Biking the French Mediterranean
Arrive in Marseille by plane and transfer to the Marseille train station by shuttle and regional train (about a 45 minute trip) or take the train directly to Marseille Saint-Charles. If you are bringing your bicycle on the train from Paris in a bike bag (housse) you can take a direct TGV and arrive at Marseille Saint-Charles in 3 hours; if you are bringing your bike assembled, you must change to a local train at Avignon and spend 6 hours in all.
Allow one or two nights in Marseille to see the sights. I recommend the old port (Vieux Port) and the old town (vieille ville), for two. There are said to be some good museums, and the possibility of a boat trip to the Calanques or to visit the working port. Marseille is the third largest metropolitan area of France and the largest Mediterranean port (third largest port of Europe).
You have a choice of routes for leaving Marseille: the Rue de Rome or the Corniche President Kennedy. If you leave Marseille by the direct route to Cassis, you ride in bike lanes along the Rue de Rome, which changes its name to Avenue du Prado and then at a traffic circle (where Ave. du Prado turns sharply right), to the Boulevard Michelet.
If you leave Marseille by the Corniche President Kennedy, which I recommend for its views of the Mediterranean and the Chateau d’If (where the Alexander Dumas’ Count of Monte Cristo was imprisoned), you will ride an additional 7 kilometers in light to moderate traffic. From the Old Port follow the corniches south along the Mediterranean as far as the Avenue du Prado (sign Park Borély).
Turn left, and turn right at the next intersection, which leads into the Park. Ride to the far end, exiting through the gate by the Chateau, or if it is closed, the gate up the stairs to the left of the chateau, behind the merry-go-round. Turn left and follow this road back alongside the park and continue until it ends. There, turn right and immediately left on Boulevard Barral. Turn right in one block onto the Boulevard Michelet (as in the first option) and continue following the signs for Cassis.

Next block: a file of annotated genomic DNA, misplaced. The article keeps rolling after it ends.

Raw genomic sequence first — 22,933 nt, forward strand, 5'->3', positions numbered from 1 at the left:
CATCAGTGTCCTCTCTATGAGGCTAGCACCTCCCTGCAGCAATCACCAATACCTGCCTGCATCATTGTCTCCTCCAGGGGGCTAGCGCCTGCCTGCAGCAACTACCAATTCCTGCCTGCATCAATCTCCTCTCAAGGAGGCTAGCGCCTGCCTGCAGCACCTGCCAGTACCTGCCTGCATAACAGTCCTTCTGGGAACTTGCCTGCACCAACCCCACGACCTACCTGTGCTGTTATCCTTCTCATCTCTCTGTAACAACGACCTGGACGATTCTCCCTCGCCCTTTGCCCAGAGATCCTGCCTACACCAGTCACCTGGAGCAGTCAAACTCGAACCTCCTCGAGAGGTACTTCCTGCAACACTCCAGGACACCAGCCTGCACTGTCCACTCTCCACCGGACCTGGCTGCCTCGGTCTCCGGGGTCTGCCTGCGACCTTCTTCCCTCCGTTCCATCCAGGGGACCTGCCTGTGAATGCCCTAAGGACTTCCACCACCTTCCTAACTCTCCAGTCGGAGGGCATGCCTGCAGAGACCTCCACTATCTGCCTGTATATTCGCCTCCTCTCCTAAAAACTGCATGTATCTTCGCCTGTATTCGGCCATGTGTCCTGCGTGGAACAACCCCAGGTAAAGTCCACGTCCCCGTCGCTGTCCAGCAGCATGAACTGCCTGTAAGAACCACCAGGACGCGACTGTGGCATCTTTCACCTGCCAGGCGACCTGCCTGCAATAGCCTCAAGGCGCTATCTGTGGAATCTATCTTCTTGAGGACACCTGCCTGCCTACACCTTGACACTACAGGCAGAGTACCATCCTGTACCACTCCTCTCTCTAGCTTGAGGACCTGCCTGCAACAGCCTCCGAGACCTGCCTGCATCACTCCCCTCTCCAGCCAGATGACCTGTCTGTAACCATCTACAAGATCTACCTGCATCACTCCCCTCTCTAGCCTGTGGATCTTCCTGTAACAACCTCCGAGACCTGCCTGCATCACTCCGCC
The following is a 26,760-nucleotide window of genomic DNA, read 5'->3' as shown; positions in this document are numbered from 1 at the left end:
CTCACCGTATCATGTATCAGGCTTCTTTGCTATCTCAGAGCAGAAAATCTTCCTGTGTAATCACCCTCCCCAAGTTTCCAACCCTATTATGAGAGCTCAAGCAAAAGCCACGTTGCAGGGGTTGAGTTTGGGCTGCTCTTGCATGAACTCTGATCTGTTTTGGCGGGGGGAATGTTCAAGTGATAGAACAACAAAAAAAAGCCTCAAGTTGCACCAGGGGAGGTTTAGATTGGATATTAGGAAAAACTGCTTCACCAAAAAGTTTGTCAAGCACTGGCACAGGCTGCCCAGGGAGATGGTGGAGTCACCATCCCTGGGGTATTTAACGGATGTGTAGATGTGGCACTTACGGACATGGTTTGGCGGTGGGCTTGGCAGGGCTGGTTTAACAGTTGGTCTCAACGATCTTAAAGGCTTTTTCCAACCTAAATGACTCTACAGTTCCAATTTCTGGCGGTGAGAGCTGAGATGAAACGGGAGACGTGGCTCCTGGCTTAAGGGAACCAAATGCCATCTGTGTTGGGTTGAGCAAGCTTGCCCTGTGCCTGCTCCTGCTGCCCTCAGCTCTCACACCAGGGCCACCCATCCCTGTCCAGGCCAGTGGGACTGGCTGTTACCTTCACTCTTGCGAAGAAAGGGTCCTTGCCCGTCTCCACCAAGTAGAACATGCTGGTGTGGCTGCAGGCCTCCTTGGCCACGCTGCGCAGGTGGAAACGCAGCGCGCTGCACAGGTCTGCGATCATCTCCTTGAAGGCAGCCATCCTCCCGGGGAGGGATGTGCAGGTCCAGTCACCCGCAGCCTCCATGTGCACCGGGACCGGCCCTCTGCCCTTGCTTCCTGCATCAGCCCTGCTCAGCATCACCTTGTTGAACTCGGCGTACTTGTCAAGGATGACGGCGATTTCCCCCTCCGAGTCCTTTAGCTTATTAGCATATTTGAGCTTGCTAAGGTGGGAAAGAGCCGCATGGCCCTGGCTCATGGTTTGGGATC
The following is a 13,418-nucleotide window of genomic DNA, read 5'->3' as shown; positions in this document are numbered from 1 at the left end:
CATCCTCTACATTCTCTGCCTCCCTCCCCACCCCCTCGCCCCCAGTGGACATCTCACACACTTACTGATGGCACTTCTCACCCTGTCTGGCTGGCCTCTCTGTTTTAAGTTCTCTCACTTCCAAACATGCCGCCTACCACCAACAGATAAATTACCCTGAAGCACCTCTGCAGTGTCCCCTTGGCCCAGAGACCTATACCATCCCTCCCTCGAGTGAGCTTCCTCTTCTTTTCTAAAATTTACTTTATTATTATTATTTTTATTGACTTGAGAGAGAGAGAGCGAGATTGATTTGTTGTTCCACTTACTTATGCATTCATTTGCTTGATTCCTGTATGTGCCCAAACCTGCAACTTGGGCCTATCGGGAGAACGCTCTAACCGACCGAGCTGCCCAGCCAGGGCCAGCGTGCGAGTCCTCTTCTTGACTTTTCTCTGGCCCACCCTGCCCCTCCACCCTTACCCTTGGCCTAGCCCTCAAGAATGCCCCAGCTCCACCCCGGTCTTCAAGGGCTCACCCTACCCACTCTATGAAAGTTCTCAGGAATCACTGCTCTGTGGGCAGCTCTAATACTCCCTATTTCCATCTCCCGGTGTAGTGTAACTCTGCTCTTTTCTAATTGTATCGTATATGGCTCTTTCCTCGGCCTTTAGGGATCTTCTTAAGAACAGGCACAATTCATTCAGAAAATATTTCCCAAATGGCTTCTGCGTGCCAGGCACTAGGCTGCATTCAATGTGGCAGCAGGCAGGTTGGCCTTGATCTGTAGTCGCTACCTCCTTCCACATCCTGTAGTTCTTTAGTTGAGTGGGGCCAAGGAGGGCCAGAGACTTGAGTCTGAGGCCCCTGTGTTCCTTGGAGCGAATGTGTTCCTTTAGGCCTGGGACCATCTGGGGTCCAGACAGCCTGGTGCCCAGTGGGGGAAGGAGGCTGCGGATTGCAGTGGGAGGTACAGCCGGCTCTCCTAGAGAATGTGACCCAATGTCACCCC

Heading East from Cassis, the Route de Crêtes makes for spectacular riding. The earlier in the morning you leave, the less traffic you will encounter: There is very little commercial traffic, and tourists normally don’t start getting on the road until 9:30. You have several choices leaving Cassis that all join. Some are steeper than others—so steep that many riders won’t be able to ride them. The least steep in the Rue de la Ciotat (D141). After the routes join, there is a hundred-meter-long stretch of road near the top that climbs at at 30 to 40 percent (really!). The total climb is about 300 meters (1,000 feet).
Once up on the top, I strongly recommend that you stop at the big parking area near the cliff edge, about 200 meters before where the road curves sharply to the left — just under 5 km out of Cassis. Lock your bicycle and walk out to the cliff edge at the back right corner of the parking area, then along the cliff to the left. The cliffs are the highest in France: 1,000 feet straight down to the sea. In the distance are Cassis and the calanques.
The east side of the Giens double peninsula, where hotels and villas are located, has a long ribbon of brown sand beaches, whereas the west side has a narrow ribbon of white sand beaches, and it is often described in promotional materials as a cyclist’s paradise. Between the two spits of land (tomolos) lie salt marshes, often with flamingos, especially in September. At the south end of the peninsula, four kilometers from the mainland, lies the town of Giens, with a rocky shoreline that has some coves with fishing boats and small pleasure craft moored in them, but no natural harbors.